Hambrick Family Calls For Nashville Police Officer’s Conviction Following Homicide Charges | Nashville Public Radio

Hambrick Family Calls For Nashville Police Officer’s Conviction Following Homicide Charges

Sep 29, 2018

Daniel Hambrick's family says homicide charges brought last week against Metro Nashville Officer Andrew Delke, who fatally shot Hambrick, are a “good first step.”

They’re also calling for the officer’s conviction and for the Metro Nashville Police Department’s top leader to step down. 

Delke was arrested Thursday for the killing of Hambrick on July 26 during a foot pursuit. It was the first time in the city’s history a Metro police officer has faced a homicide charge for on-duty actions, officials say.

The case has energized a push to create a community oversight board to review police. It’s also raised questions about Metro Nashville Police tactics, especially the practice of initiating traffic stops.

“All this has to do with is making a mistake, pulling over somebody that was innocent, and made the wrong decision and took somebody’s life,” cousin Sameka Hambrick says. “We just want justice served for Mr. Delke’s irresponsible decision that he made.” 

At the time of the shooting, Delke had been assigned to a new Juvenile Crimes Task Force, and his objective was to find stolen vehicles when he came across a white Chevrolet Impala in North Nashville, according to an affidavit released last week. That set in motion a chain of events that ended with Delke running into Hambrick in the parking lot of the John Henry Hale Homes.

But the arrest affidavit for Delke says the officer had already determined the Impala was not stolen, that Delke mixed up that car with another one and that Delke couldn't have known for sure that Hambrick was associated with either vehicle.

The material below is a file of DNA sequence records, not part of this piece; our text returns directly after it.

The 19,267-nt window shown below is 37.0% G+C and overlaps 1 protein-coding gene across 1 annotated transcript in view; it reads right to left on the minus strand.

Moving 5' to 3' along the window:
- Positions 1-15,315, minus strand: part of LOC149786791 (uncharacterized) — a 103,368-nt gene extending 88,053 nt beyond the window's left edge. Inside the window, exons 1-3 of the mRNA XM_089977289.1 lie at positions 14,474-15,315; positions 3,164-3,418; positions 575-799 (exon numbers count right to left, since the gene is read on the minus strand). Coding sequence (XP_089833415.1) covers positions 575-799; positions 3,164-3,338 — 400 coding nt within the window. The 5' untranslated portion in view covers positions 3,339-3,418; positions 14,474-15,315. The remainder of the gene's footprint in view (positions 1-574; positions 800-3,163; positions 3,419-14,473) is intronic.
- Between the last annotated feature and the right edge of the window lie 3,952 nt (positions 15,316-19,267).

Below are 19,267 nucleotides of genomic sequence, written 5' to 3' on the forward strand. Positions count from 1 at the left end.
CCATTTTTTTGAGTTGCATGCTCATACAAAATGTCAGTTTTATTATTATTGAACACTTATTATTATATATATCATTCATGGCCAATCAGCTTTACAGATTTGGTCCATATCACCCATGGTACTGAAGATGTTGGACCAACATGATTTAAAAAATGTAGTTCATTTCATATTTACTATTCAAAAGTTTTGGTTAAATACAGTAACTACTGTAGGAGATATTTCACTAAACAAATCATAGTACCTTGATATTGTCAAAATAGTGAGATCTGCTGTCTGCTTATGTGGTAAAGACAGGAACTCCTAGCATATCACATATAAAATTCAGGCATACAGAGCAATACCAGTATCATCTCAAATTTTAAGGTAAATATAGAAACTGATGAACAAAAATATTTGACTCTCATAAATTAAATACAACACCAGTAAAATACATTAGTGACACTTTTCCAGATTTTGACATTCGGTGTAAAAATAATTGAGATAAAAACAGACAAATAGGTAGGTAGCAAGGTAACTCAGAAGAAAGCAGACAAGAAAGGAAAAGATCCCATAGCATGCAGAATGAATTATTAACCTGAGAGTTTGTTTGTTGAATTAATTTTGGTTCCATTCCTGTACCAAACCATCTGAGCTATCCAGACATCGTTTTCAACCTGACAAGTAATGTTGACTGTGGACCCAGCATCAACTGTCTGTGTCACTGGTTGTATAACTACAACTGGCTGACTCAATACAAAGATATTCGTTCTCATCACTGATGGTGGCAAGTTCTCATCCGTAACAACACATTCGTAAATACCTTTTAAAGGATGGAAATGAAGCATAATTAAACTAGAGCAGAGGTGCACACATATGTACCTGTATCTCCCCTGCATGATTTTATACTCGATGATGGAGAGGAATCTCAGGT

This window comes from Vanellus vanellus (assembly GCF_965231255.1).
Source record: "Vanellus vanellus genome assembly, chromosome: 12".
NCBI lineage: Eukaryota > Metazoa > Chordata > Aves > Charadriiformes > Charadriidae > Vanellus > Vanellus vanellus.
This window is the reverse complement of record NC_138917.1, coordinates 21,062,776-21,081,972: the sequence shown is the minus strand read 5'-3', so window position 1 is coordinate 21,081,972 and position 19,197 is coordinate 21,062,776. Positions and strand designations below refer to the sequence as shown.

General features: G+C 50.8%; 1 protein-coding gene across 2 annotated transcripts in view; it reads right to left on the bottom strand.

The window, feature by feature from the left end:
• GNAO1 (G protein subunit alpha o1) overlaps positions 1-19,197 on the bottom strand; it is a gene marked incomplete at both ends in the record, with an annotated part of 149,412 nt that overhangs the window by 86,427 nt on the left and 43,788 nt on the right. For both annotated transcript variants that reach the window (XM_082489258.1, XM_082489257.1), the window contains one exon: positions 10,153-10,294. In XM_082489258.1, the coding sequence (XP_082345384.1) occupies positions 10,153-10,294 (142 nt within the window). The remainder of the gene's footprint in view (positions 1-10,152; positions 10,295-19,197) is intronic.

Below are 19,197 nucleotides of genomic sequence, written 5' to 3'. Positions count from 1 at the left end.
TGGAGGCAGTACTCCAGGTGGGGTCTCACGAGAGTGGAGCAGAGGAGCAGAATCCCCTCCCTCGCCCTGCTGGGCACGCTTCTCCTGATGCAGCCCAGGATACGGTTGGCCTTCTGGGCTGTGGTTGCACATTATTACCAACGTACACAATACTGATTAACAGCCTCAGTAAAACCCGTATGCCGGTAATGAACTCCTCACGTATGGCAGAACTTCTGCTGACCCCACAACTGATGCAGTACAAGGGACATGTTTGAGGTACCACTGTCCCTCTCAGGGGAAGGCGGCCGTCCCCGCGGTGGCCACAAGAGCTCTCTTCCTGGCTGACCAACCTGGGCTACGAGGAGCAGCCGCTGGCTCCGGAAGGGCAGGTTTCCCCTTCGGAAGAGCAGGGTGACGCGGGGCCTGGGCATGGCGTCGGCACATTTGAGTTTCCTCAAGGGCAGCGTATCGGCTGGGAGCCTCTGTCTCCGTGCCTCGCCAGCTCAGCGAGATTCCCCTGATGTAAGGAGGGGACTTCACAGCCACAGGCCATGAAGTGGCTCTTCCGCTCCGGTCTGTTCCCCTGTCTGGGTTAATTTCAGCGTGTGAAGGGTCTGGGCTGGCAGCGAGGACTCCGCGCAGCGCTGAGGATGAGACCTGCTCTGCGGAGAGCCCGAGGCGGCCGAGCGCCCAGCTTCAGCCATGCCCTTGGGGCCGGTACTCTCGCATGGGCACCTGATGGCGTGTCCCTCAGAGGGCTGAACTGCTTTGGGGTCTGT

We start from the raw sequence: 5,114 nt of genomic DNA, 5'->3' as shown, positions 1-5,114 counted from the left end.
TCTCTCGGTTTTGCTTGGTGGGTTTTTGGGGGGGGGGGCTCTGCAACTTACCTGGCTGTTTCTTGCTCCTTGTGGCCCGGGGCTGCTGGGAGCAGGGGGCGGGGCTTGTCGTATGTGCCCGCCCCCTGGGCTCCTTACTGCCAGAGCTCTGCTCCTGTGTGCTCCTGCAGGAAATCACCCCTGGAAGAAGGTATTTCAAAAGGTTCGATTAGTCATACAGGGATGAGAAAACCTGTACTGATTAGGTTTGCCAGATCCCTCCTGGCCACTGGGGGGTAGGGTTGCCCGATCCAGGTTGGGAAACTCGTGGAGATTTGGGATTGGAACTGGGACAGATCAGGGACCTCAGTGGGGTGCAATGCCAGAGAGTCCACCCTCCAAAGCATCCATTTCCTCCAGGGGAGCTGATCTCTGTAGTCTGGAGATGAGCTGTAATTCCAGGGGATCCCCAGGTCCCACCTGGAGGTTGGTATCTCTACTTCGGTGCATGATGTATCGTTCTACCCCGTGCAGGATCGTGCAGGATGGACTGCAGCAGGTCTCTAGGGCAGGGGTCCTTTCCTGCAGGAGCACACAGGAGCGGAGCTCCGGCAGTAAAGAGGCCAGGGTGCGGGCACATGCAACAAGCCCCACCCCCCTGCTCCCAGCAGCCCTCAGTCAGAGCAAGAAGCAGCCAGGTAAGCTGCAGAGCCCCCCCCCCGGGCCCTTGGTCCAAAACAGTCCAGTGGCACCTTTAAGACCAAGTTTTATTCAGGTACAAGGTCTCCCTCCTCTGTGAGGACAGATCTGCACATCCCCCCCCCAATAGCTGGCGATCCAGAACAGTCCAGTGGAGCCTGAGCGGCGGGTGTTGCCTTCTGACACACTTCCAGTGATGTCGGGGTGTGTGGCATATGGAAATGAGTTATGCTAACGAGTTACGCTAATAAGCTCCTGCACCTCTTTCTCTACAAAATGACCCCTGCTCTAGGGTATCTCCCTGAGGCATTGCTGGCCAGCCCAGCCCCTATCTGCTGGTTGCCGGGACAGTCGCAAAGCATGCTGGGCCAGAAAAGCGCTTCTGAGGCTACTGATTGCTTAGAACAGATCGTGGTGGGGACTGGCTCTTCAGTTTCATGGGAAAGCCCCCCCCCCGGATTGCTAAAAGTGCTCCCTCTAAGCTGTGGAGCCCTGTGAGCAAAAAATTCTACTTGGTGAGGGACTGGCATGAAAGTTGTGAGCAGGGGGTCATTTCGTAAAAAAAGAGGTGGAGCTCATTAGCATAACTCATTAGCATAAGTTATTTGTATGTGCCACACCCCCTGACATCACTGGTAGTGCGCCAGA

Video camera evidence also shows Hambrick was fleeing Delke when the officer shot at him four times, hitting him three times from behind.  

“We were encouraged by the arrest of the officer, who clearly killed him on video. We had been a little restless. We didn’t understand what was taking so long,” said Joy Kimborough, the family’s attorney. “But no one is celebrating.”  

Delke’s defense attorney, David Raybin, said Thursday his client was following the law and his training during the incident. Raybin also noted prosecutors don’t dispute that Hambrick was holding a gun before he was killed and that Delke gave repeated verbal demands to drop the weapon or he would fire.

“Most people run from danger. Police officers run toward danger. Officer Delke was protecting himself, his backup officers who were on the way, and the public,” said Raybin, who added that Delke will plead not guilty. He plans to take the case to trial.

Delke has been released on a $25,000 bond. Members of the Hambrick family say they don’t object to his being free while he awaits trial.

“The bond is not important at this time. The biggest thing we got was him being charged,” said cousin Sameka Hambrick. “We got something that hasn’t happened in the community ever. … We just want justice, so that this won’t continue to happen to someone else in the community at a later time.”  

Following the charge, Hambrick family members also say they will continue to “keep fighting.” They plan to stand behind a November ballot vote for the creation of a citizen oversight board, a petition for which was filed back in August.

The referendum would allow development of an 11-member panel with authority to investigate alleged instances of police misconduct. Raybin told The Tennessean the city’s police union would campaign against the initiative. Meanwhile, activist groups Community Oversight Now, Black Lives Matter Nashville and others say they will continue to push for the board’s creation.

Many of those groups have also called for the resignation of Police Chief Steve Anderson. They point to last year’s shooting of Jocques Clemmons following a traffic stop and reports like the “Driving While Black” study that suggested bias in traffic stops as evidence of systemic bias.

“One hundred percent, he needs to go,” says Kimbrough. “Too much has happened on his watch.”